Slack Off Gets The Brush Off. I told Mother Dear I'd drop in on Christmas Day, What I neglected to say is 'Ma, I'm home to stay,' Would she welcome a son broke, busted, divorced and thirty Whose spouse has locked him out 'cause he'd done the dirty? She listened silently to my sad well-worn tribulatory tale, It's my Christmas tradition, regular as the Sears Roebuck sale, And I expect she understands I've arrived here empty-handed- She'd get her present when my unemployment cheque landed. Mother knows her misbegotten son is a low-down louse So she laid down the heavy ground rules of the house, 'You better keep more than just your nose clean, Buster,' I guess her once Golden boy has lost his old lustre. When the whole family came over I enjoyed Ma's fine meal, Those many brandy and port toasts I savoured, a great deal, I farewelled the family with air kisses and best wishes Then went for a power nap while Ma did the dishes. I lay abed, my heavy head dizzied by all the drink But ears not dulled enough to not hear the distant clink As Mother stacked up the multitude of dishes to dry, Then hear 'Oh my son, my son,' and she began to cry. Staying sat at home with Ma proved tryingly hard, She said I'd best sweep up the shed, out in the back yard Since she won't open the door should I invite in the guys Nor if I should try staggering in sometime after sunrise . Ma's nagging kept dragging on all through New Year's day, 'My son, my son, get up and haul that dry old tree away,' She'd taken down the old fading blinking lights That had lit up a litany of past Christmas nights. She'd unwound the twisted tinselled trappings of old, The fraying strands of tarnished silver and dusty gold, Boxed up the tree top angel, so well past her prime- She's seen in far too many parties o'er Christmas time. 'Place those precious decorations in the Santa sack, Put it up in your wardrobe, in place of your backpack,' I'd say she made her New Year resolution perfectly clear, 'My son, my son, come Valentines Day, you're outta here.' I drugged out the tree, both of us destined for the chop; Did the carpet of needles make her sorrowful eyes drop? Sighing, she began to run around the littered living room Muttering over her venerable over-the-hill whining vacuum. My burning ears faintly discerned 'Oh my son, oh my son, Next Christmas please just present me with a nice new Dyson, Or a Hoover, Electrolux, Roomba or Miele, I really don't care- My son, who don't pick up a thing, just sucks and blows hot air.'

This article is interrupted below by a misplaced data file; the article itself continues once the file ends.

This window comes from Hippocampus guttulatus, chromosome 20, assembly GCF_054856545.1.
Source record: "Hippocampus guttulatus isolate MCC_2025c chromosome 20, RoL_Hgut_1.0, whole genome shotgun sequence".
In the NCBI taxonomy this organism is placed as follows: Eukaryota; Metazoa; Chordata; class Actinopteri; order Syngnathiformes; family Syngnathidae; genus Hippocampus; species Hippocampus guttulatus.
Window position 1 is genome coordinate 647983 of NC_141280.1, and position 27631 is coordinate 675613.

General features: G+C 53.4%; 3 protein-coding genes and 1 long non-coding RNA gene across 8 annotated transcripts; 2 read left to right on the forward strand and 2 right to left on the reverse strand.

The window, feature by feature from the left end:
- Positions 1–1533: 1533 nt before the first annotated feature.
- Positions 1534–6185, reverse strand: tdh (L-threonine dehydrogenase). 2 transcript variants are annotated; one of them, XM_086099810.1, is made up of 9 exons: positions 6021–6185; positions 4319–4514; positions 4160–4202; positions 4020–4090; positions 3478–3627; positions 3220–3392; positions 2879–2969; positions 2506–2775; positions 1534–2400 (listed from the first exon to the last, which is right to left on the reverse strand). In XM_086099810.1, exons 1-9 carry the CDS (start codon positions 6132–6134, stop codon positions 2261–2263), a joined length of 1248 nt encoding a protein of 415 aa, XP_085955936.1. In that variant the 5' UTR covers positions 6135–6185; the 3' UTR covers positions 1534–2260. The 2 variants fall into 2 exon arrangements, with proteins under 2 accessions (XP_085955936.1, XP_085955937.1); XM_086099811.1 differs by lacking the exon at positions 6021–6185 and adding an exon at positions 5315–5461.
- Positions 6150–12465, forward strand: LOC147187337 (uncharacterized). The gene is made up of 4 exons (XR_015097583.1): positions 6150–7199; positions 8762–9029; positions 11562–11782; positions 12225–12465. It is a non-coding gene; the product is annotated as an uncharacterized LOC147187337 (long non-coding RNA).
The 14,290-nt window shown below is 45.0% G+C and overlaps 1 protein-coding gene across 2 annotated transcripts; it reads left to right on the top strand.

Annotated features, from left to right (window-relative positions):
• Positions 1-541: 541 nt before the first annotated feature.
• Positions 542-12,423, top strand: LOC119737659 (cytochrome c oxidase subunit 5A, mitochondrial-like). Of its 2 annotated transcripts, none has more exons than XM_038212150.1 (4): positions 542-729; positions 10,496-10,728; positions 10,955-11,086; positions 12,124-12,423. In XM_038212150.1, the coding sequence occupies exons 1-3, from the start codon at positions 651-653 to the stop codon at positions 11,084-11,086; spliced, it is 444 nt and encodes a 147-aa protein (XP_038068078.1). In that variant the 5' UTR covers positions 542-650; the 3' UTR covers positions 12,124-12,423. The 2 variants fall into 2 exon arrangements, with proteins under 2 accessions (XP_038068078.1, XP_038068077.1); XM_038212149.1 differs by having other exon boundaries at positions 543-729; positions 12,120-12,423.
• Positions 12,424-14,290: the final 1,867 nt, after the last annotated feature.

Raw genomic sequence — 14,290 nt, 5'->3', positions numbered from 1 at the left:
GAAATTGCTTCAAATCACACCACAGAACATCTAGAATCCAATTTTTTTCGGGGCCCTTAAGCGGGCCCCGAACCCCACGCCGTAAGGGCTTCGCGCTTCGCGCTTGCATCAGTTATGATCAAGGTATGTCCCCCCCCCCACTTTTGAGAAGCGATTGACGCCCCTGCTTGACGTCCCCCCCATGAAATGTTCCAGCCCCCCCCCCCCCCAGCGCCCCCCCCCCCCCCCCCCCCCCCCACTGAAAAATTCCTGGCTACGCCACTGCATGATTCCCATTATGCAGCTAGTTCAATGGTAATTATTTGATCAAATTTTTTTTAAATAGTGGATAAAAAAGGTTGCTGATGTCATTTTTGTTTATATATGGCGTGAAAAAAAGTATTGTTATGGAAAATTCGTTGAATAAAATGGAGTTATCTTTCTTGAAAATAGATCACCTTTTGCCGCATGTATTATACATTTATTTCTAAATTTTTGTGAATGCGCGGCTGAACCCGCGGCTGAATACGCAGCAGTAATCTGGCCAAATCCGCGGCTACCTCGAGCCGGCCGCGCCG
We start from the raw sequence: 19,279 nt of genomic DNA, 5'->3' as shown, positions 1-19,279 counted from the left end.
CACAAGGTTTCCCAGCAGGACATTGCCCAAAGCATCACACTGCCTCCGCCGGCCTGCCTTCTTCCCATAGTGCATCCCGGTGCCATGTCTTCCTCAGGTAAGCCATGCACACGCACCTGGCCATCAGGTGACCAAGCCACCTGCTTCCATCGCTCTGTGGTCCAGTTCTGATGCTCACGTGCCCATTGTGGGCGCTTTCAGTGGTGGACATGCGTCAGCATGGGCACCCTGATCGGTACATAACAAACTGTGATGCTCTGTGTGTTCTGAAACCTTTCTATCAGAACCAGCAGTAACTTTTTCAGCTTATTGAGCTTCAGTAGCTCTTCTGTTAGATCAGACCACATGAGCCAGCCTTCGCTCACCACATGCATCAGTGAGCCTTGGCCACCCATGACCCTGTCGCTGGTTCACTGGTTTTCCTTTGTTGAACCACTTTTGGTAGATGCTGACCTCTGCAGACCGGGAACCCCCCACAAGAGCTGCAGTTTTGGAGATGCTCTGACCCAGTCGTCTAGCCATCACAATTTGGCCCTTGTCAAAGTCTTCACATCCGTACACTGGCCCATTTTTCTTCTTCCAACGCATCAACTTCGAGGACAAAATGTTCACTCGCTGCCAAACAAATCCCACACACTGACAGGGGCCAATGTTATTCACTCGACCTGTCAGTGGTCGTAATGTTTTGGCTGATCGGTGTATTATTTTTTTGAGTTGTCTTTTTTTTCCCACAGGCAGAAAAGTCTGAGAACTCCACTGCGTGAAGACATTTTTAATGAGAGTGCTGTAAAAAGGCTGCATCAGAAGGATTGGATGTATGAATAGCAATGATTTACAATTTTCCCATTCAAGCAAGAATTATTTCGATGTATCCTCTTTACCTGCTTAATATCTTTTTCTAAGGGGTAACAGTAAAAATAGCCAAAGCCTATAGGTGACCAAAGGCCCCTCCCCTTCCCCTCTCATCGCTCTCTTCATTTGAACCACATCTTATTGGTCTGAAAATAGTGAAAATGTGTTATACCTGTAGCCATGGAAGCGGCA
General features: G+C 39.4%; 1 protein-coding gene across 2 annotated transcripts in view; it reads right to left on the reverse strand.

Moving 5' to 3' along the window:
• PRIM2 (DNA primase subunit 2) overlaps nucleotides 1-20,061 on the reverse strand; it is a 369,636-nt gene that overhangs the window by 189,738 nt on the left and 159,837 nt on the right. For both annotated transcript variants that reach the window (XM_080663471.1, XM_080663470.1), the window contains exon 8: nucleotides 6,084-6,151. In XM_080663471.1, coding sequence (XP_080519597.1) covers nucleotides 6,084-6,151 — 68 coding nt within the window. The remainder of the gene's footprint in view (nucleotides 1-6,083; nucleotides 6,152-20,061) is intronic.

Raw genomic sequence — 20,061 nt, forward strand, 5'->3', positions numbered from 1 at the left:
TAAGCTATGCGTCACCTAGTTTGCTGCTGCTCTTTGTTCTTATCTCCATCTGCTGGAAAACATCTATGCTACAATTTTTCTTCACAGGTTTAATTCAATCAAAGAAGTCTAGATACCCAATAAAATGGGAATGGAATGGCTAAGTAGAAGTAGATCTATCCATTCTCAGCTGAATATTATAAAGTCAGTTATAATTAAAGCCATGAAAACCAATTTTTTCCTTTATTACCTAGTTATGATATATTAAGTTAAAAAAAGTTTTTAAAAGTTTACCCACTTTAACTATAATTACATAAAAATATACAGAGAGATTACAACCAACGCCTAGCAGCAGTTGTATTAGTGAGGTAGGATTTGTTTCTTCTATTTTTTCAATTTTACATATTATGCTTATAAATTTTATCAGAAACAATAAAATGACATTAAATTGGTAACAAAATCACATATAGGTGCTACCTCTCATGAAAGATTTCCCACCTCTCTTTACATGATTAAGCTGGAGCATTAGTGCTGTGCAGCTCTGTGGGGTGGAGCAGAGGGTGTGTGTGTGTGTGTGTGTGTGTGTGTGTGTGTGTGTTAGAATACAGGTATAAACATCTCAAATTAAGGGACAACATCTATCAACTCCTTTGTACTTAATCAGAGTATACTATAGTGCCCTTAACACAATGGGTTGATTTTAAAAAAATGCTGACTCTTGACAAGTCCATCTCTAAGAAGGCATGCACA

(Based NOT on myself but very loosely on the Stephen King ‘character’ Larry Underwood in ‘The Stand,’ which I’m gamely re-reading after the Covid year?!?)